I'm a big fan of small greenhouses. The best money I've ever invested on my farm has been to build my little lean-to greenhouse and the somewhat larger mobile greenhouse on rails (inspired by Eliot Coleman.)
My greenhouses have more than paid me back for the time and money I spent in constructing them. In my opinion, this is one of the first tasks a small farm should undertake.
Here's why building a greenhouse is a great investment for a small farm.
Small greenhouses are cheap to build.
A light frame (of wood, steel or PVC) covered with poly is the cheapest covered space you can create. Depending on your resourcefulness, they can cost you a couple bucks per square foot, or even less.
Both my lean-to greenhouse and the mobile greenhouse were built with steel hoops I bartered for with a neighbour. My cash outlay for the framing lumber, screws and bolts, and 5-year greenhouse plastic brought the cost per square foot to about $1.50 for the lean-to and $2.50 for the bigger one.
Small greenhouses are productive.
Even my little lean-to greenhouse (about 160 square feet) produces thousands of dollars worth of transplants each season. The production per square foot would probably be in the range of $15-20 or more, if I calculated the value of the transplants the greenhouse produces.
Small greenhouses are easy to manage.
My greenhouses don't require complicated and expensive heating, ventilation or irrigation systems. I water the greenhouses with a hose and sprinkler. Since I operate my greenhouses seasonally (the big one from March to November, the little one from April to October), I don't need a lot of extra heat.
If frost threatens my lean-to greenhouse, I just stick in a small portable electric heater. The lean-to greenhouse is ventilated with a cheap box fan ($25) that I turn on in the morning, and turn off at night.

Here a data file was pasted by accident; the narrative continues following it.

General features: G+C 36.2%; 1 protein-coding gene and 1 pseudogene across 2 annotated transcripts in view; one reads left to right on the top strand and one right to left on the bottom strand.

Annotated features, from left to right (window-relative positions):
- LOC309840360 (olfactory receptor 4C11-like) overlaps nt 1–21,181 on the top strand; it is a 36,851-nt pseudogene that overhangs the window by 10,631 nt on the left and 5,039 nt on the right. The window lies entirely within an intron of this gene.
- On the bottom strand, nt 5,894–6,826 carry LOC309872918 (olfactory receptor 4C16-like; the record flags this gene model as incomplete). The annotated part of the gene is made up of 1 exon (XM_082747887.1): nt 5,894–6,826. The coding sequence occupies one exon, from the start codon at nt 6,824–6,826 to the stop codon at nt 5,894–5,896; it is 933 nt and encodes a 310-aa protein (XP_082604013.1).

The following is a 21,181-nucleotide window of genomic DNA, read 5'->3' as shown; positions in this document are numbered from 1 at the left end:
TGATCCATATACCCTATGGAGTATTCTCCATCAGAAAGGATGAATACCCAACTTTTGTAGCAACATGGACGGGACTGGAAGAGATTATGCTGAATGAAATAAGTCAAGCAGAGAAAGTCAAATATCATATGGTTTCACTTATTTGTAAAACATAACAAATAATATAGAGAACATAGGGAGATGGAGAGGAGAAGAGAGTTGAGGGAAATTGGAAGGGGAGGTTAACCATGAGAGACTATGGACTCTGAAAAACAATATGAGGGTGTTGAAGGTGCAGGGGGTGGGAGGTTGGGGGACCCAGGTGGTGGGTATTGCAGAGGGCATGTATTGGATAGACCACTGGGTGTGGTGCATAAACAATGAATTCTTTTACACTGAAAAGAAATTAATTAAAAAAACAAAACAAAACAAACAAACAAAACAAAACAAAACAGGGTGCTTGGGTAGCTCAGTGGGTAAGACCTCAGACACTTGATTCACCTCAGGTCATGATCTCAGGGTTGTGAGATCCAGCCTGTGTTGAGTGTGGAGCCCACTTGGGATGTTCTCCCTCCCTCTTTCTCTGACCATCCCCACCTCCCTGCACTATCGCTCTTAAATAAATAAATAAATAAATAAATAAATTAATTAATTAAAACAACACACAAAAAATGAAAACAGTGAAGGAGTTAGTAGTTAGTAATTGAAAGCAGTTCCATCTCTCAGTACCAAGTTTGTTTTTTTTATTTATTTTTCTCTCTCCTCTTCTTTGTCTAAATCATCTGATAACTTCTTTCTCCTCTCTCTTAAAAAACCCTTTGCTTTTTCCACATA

Turn your imagination loose; a greenhouse can be constructed in lots of ways. One of my gardening neighbours used a fast-framing kit intended to make a small shed to build her little greenhouse. The plastic and 2x2's cost her less than $50.
My farm helpers from a couple years ago (they now operate their own market garden) scrounged a used garage shelter kit. They covered it with clear poly, and now have a very productive 10 x 20 greenhouse. They used pool noodles wrapped around the piping to protect the greenhouse plastic, so it's pretty colorful, too.
Best reason: greenhouses are just plain fun!
I've been doing this for a while, but I still find greenhouses to be magical. On a bright and sunny day last February, with a couple feet of snow on the ground, I started working in my mobile greenhouse.
The indoor temperature was about 18C (65F). I was working in just a sweater and jeans, and it was thoroughly enjoyable. It was like being transported about 3 climatic zones south without having to eat airplane food (and I didn't lose my luggage.)
Our latest Bootstrap Book will show you step-by-step how to build a greenhouse and use it to best advantage your small farm.
We include plans and directions to
build each of the 3 greenhouse designs we use on New Terra Farm.
Check out Bootstrap Greenhouse here.
Or for an even better deal, get Bootstrap Greenhouse as part of my Complete Start Farming Pack and save 60%.
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